Dunlop was a hugely popular figure in the motorcyling world
Former TT and North West 200 star Phillip McCallen has described the late Robert Dunlop as a "motorcycling icon".
Dunlop died on Thursday after suffering severe chest injuries in a crash during a practice session at the North West 200 road races in Northern Ireland.
McCallen, who retired in 1999, said Dunlop was a tough competitor who could not stay away from the sport.
"Racing and motorcycles are in the Dunlop blood and Robert could not give it up," said the 11-times TT winner.
"He did try to retire but he got a real buzz from riding motorcycles. It is difficult to describe the feeling - you need to have done it yourself."
Liam Beckett, who had been Dunlop's mechanic for more than 20 years, said: "I am just numb. People will be waking up to the news that Ballymoney has lost another of its favourites sons.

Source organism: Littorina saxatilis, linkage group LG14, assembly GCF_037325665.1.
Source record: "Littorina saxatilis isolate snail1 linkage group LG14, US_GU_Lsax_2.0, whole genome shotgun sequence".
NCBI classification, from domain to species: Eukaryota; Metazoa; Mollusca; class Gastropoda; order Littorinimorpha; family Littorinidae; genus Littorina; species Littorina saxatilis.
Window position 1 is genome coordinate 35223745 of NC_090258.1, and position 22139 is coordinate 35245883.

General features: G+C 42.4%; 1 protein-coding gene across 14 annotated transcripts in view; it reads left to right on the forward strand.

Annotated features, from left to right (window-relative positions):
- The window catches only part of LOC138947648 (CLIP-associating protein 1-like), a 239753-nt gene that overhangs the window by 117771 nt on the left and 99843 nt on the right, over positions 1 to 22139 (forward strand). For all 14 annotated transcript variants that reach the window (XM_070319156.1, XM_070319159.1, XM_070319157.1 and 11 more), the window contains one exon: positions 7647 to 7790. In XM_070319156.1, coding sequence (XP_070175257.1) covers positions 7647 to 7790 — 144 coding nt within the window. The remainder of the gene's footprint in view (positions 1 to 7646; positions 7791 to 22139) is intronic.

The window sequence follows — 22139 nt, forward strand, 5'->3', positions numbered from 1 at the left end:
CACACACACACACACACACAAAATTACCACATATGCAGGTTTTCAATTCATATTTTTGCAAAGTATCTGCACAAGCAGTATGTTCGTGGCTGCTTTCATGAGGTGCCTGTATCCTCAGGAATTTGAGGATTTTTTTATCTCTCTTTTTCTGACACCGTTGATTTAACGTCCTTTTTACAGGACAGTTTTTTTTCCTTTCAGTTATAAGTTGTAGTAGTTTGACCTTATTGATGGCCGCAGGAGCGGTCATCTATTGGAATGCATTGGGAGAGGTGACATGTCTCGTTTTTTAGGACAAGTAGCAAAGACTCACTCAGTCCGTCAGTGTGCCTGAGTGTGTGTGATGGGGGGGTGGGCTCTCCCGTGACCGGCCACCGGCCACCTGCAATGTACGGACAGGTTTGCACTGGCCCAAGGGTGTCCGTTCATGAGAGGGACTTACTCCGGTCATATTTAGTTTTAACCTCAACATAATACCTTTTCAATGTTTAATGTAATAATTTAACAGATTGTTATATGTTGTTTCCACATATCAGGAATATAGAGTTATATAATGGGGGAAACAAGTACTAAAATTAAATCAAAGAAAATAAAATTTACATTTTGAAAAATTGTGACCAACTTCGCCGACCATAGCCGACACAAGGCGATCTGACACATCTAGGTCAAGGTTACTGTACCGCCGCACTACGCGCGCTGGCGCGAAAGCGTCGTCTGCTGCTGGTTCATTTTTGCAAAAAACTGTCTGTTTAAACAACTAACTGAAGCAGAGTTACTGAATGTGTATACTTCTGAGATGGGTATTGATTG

"It is a dagger in the heart for us all."
Mervyn Whyte, clerk of the course for the North West 200, told BBC Radio 5 Live: "It's a major loss to the sport.
"Robert was a major help to me at the NW200 over the years.
"With just a phone call he would be with me in a fairly short space of time to help me with any safety issues, to give me advice and to look at what my plans were for the event itself.
"He was always a great inspiration.
"He had a great sense of humour and he was always very proud to be associated with the event over the years.
"He was a great ambassador for the sport in this country and further circles as well. It's a major tragedy for sport in this country."